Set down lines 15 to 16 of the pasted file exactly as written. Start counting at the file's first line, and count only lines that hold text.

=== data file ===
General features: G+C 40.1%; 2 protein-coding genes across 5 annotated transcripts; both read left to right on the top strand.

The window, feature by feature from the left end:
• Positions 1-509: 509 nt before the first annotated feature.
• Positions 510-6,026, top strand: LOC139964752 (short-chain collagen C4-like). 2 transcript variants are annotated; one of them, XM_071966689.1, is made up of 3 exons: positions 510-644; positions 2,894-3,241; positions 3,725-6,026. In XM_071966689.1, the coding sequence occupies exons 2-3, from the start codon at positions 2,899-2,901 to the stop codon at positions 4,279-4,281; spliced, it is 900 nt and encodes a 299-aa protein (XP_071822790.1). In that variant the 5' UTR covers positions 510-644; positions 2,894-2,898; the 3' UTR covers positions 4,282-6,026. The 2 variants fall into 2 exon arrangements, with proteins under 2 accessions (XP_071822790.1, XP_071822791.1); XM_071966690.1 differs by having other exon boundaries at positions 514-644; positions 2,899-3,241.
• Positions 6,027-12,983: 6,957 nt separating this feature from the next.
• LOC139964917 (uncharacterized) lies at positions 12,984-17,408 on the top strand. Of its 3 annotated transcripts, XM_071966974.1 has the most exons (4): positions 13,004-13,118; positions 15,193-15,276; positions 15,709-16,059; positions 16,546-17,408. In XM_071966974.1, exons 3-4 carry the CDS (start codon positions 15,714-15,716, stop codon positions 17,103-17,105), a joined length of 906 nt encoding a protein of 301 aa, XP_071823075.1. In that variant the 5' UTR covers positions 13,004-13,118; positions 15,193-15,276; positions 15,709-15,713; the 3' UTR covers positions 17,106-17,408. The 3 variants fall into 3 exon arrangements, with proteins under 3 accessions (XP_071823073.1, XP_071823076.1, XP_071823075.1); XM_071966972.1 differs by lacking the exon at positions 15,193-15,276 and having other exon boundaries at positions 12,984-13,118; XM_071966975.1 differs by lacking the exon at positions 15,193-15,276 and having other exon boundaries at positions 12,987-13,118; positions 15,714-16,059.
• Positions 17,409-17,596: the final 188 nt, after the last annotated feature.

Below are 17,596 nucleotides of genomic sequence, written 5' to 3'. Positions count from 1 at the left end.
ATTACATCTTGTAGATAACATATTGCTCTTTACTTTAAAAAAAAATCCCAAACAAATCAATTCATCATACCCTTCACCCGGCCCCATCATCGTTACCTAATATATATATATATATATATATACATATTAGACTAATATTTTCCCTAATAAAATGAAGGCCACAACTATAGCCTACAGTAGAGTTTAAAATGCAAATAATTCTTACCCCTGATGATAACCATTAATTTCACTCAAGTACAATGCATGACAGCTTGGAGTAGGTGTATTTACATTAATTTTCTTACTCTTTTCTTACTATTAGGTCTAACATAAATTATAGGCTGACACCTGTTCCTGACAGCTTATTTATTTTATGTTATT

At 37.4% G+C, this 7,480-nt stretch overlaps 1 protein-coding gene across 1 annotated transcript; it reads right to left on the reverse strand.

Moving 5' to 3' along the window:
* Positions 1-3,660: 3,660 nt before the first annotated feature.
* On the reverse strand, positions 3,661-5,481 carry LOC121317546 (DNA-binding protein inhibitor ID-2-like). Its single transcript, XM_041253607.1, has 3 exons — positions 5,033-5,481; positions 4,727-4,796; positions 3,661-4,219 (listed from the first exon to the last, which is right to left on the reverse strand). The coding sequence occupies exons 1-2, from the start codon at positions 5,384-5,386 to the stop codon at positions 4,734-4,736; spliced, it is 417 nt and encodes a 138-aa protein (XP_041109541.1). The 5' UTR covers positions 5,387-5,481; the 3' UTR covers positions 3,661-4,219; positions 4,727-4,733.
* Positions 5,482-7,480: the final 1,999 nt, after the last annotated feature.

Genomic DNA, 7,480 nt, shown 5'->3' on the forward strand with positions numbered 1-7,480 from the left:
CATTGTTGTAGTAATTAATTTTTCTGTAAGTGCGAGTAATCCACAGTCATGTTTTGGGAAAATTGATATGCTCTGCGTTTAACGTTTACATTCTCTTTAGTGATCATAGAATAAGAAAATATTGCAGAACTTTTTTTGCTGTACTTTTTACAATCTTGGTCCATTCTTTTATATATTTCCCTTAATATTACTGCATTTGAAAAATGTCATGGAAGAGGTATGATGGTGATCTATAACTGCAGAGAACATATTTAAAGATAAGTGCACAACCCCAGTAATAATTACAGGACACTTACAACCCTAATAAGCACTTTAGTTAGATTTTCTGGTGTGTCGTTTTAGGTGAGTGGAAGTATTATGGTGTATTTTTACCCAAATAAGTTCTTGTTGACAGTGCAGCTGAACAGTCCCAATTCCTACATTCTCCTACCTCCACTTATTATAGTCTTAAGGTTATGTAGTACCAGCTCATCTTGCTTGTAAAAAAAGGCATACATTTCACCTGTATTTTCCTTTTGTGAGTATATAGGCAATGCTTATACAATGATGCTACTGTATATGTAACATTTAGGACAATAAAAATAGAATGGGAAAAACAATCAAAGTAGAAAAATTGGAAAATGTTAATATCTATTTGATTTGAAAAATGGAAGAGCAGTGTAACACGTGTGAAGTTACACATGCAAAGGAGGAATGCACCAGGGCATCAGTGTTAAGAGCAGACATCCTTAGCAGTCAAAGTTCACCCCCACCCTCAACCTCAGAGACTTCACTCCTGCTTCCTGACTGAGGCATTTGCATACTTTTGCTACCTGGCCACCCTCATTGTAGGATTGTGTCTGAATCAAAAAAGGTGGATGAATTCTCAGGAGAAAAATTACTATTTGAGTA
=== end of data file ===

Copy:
Genomic DNA, 7,480 nt, shown 5'->3' on the forward strand with positions numbered 1-7,480 from the left:
CATTGTTGTAGTAATTAATTTTTCTGTAAGTGCGAGTAATCCACAGTCATGTTTTGGGAAAATTGATATGCTCTGCGTTTAACGTTTACATTCTCTTTAGTGATCATAGAATAAGAAAATATTGCAGAACTTTTTTTGCTGTACTTTTTACAATCTTGGTCCATTCTTTTATATATTTCCCTTAATATTACTGCATTTGAAAAATGTCATGGAAGAGGTATGATGGTGATCTATAACTGCAGAGAACATATTTAAAGATAAGTGCACAACCCCAGTAATAATTACAGGACACTTACAACCCTAATAAGCACTTTAGTTAGATTTTCTGGTGTGTCGTTTTAGGTGAGTGGAAGTATTATGGTGTATTTTTACCCAAATAAGTTCTTGTTGACAGTGCAGCTGAACAGTCCCAATTCCTACATTCTCCTACCTCCACTTATTATAGTCTTAAGGTTATGTAGTACCAGCTCATCTTGCTTGTAAAAAAAGGCATACATTTCACCTGTATTTTCCTTTTGTGAGTATATAGGCAATGCTTATACAATGATGCTACTGTATATGTAACATTTAGGACAATAAAAATAGAATGGGAAAAACAATCAAAGTAGAAAAATTGGAAAATGTTAATATCTATTTGATTTGAAAAATGGAAGAGCAGTGTAACACGTGTGAAGTTACACATGCAAAGGAGGAATGCACCAGGGCATCAGTGTTAAGAGCAGACATCCTTAGCAGTCAAAGTTCACCCCCACCCTCAACCTCAGAGACTTCACTCCTGCTTCCTGACTGAGGCATTTGCATACTTTTGCTACCTGGCCACCCTCATTGTAGGATTGTGTCTGAATCAAAAAAGGTGGATGAATTCTCAGGAGAAAAATTACTATTTGAGTA